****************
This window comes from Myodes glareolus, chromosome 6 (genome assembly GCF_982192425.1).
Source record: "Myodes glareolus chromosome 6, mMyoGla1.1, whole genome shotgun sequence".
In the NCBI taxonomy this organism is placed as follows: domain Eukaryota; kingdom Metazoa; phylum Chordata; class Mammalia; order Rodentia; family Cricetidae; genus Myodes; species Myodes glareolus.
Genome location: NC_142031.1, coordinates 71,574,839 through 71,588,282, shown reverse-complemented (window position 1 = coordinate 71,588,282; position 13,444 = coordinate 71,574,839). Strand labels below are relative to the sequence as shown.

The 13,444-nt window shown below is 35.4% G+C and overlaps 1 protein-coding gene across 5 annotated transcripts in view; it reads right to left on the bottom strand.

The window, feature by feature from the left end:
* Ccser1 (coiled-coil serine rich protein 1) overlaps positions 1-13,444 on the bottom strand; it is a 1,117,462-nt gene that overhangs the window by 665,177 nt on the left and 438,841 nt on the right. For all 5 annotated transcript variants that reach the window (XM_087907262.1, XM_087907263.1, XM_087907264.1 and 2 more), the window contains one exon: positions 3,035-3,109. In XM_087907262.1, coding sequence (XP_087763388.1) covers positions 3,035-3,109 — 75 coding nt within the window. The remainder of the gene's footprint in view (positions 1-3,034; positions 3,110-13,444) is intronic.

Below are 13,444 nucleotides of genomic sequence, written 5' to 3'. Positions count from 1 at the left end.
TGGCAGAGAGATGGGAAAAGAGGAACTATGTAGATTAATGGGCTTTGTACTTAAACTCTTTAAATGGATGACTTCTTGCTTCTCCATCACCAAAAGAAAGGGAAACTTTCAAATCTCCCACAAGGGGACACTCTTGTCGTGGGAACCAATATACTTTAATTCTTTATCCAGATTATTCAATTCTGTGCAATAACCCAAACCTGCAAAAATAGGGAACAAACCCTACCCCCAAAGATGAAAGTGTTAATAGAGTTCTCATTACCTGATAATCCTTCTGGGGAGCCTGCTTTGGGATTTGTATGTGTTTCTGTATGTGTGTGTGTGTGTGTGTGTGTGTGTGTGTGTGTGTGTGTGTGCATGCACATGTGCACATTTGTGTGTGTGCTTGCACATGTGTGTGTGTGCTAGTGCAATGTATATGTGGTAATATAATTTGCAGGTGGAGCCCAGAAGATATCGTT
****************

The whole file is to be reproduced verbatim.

This window comes from Myodes glareolus, chromosome 6 (genome assembly GCF_982192425.1).
Source record: "Myodes glareolus chromosome 6, mMyoGla1.1, whole genome shotgun sequence".
In the NCBI taxonomy this organism is placed as follows: domain Eukaryota; kingdom Metazoa; phylum Chordata; class Mammalia; order Rodentia; family Cricetidae; genus Myodes; species Myodes glareolus.
Genome location: NC_142031.1, coordinates 71,574,839 through 71,588,282, shown reverse-complemented (window position 1 = coordinate 71,588,282; position 13,444 = coordinate 71,574,839). Strand labels below are relative to the sequence as shown.

The 13,444-nt window shown below is 35.4% G+C and overlaps 1 protein-coding gene across 5 annotated transcripts in view; it reads right to left on the bottom strand.

The window, feature by feature from the left end:
* Ccser1 (coiled-coil serine rich protein 1) overlaps positions 1-13,444 on the bottom strand; it is a 1,117,462-nt gene that overhangs the window by 665,177 nt on the left and 438,841 nt on the right. For all 5 annotated transcript variants that reach the window (XM_087907262.1, XM_087907263.1, XM_087907264.1 and 2 more), the window contains one exon: positions 3,035-3,109. In XM_087907262.1, coding sequence (XP_087763388.1) covers positions 3,035-3,109 — 75 coding nt within the window. The remainder of the gene's footprint in view (positions 1-3,034; positions 3,110-13,444) is intronic.

Below are 13,444 nucleotides of genomic sequence, written 5' to 3'. Positions count from 1 at the left end.
TGGCAGAGAGATGGGAAAAGAGGAACTATGTAGATTAATGGGCTTTGTACTTAAACTCTTTAAATGGATGACTTCTTGCTTCTCCATCACCAAAAGAAAGGGAAACTTTCAAATCTCCCACAAGGGGACACTCTTGTCGTGGGAACCAATATACTTTAATTCTTTATCCAGATTATTCAATTCTGTGCAATAACCCAAACCTGCAAAAATAGGGAACAAACCCTACCCCCAAAGATGAAAGTGTTAATAGAGTTCTCATTACCTGATAATCCTTCTGGGGAGCCTGCTTTGGGATTTGTATGTGTTTCTGTATGTGTGTGTGTGTGTGTGTGTGTGTGTGTGTGTGTGTGTGTGTGCATGCACATGTGCACATTTGTGTGTGTGCTTGCACATGTGTGTGTGTGCTAGTGCAATGTATATGTGGTAATATAATTTGCAGGTGGAGCCCAGAAGATATCGTT